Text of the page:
HC Deb 09 January 1913 vol 46 cc1359-60
37. Mr. GUINEY

asked the number of tons of hay and straw exported from Ireland during the year ended 30th September last; and what percentage of the total amount was shipped from ports in Con-naught and Munster, respectively?


The information asked for is not yet available, as the Returns of exports received by the Department from harbour authorities, shipping companies, etc., at Irish ports for the year ended 30th September last are not yet complete.

39. Mr. J. P. FARRELL

asked the Vice-President of the Department of Agriculture (Ireland) whether he is aware that a considerable trade in the export of hay and straw was being done between the town of Longford and South Wales; whether this trade has been stopped by the embargo on Irish hay export; whether he is aware that to a number of small farmers in county Longford this trade was almost a necessity of existence; and whether he will represent to the Board of Agriculture and Fisheries the justice of removing this embargo, particularly as no case of cattle disease occurred in county Longford?


There is a considerable trade of this kind between Ireland and South Wales, but the Department have no special information as to what proportion of it comes from the town of Longford. The admission into Great Britain of hay and straw from Ireland is at present prohibited. Communications as regards a modification of the embargo have been passing between the Board of Agriculture and Fisheries and the Department, and my right hon. Friend the President of the Board has recently stated in reply to questions in Parliament that in about a fortnight's time he hoped to be in a position to announce when a relaxation of the existing restrictions can take effect.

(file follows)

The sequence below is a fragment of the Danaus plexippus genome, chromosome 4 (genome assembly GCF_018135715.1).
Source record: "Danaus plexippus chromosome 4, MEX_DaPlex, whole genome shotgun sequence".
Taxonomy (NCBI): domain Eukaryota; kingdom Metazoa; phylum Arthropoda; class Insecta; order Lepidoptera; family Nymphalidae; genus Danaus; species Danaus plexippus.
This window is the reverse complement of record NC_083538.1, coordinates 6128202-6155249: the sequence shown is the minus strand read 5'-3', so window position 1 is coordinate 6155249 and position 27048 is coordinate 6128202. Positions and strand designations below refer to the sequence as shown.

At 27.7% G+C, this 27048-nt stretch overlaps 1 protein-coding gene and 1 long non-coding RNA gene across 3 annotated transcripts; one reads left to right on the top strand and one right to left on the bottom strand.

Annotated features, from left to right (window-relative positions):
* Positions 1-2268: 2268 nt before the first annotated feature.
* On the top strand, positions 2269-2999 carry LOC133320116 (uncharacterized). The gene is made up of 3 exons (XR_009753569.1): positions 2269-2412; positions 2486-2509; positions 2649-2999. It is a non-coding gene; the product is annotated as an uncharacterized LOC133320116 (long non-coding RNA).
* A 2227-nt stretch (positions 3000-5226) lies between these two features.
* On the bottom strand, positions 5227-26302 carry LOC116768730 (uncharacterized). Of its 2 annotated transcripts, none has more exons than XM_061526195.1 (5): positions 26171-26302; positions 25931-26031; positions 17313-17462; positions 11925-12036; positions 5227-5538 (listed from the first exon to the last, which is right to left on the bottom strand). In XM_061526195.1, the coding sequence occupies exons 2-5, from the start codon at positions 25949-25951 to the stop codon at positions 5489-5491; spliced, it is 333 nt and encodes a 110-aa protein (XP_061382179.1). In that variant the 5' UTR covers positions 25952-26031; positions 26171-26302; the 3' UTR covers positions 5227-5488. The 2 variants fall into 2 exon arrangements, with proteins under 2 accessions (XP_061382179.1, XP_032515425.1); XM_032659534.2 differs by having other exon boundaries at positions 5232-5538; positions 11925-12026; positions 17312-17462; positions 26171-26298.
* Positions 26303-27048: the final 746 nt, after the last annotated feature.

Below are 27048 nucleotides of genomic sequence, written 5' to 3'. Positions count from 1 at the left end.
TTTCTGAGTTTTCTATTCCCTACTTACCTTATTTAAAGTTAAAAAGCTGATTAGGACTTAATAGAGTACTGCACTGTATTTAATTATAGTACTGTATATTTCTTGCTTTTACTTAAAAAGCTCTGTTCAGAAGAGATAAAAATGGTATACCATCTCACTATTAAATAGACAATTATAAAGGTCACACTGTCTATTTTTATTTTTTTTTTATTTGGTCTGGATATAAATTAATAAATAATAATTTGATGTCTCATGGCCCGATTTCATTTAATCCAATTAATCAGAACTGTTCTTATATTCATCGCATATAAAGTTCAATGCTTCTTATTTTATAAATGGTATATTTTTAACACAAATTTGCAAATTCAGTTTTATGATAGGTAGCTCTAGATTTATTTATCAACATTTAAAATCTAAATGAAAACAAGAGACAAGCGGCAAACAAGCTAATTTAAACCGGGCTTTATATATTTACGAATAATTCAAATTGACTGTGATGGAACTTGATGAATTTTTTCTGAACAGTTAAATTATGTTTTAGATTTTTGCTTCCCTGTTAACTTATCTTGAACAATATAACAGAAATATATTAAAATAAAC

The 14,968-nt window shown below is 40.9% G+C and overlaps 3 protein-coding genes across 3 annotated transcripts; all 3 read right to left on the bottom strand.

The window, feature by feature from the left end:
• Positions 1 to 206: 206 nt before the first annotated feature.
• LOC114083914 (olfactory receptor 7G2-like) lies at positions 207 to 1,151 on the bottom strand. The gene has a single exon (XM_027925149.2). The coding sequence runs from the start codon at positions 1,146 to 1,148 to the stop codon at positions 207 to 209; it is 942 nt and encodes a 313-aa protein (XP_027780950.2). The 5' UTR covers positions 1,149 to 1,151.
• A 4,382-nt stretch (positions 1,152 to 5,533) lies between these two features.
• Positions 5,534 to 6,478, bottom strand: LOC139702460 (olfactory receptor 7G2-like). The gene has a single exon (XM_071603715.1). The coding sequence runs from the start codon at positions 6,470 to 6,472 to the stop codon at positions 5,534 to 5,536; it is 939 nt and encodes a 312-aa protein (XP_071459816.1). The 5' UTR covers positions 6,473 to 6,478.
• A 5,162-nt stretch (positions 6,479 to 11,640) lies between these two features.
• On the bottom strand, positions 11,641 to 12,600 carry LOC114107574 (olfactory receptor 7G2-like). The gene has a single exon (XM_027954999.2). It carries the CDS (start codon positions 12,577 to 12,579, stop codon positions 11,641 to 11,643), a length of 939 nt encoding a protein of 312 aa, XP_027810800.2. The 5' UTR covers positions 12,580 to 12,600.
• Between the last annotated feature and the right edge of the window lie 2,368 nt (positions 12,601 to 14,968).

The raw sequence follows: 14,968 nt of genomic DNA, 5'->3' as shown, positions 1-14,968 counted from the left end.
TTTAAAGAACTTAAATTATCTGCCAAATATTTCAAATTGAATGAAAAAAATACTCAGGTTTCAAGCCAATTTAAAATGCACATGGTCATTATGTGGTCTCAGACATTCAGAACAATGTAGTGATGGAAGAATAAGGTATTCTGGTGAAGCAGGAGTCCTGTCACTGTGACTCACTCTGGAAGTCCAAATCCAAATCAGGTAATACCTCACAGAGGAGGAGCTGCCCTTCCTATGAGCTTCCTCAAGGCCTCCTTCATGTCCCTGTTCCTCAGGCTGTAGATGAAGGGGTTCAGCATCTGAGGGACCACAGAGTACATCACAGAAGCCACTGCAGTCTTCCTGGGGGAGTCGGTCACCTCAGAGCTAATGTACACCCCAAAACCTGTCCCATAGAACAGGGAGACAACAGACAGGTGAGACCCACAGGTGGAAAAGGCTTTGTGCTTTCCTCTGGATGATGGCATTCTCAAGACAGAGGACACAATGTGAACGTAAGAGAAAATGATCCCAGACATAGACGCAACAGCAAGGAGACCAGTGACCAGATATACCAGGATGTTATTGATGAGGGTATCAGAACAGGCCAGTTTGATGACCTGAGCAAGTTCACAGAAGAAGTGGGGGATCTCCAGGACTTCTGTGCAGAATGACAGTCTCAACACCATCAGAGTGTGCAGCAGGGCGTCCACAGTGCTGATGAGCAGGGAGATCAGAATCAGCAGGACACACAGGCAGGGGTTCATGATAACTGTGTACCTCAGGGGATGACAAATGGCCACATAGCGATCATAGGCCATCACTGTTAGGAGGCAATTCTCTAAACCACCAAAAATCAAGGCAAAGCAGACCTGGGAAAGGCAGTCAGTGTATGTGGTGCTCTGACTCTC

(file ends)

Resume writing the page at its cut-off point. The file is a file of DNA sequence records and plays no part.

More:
Can the right hon. Gentleman hold out any prospect of this embargo being removed in the near future?


The hon. Member should put that question to my right hon. Friend.


Having regard to the fact that no foot-and-mouth disease exists in the North of Ireland, and the great loss caused to farmers through the inability to export hay at the present juncture, will the right hon. Gentleman consult the President of the Board of Agriculture and ask whether it is not possible to remove the restrictions which entail such serious loss?


That is a question for my right hon. Friend, with whom I am in consultation.


Taking into account the fact that the chance of infection is very small as between the East and West of Ireland, in view of the fact that there is no traffic in cattle from the East to the West, and that these restrictions are very vexatious, will the right hon. Gentleman have them removed?


I have nothing to add to what I have already said.


Will the President of the English Board of Agriculture remove this embargo?


He will, if you vote against him.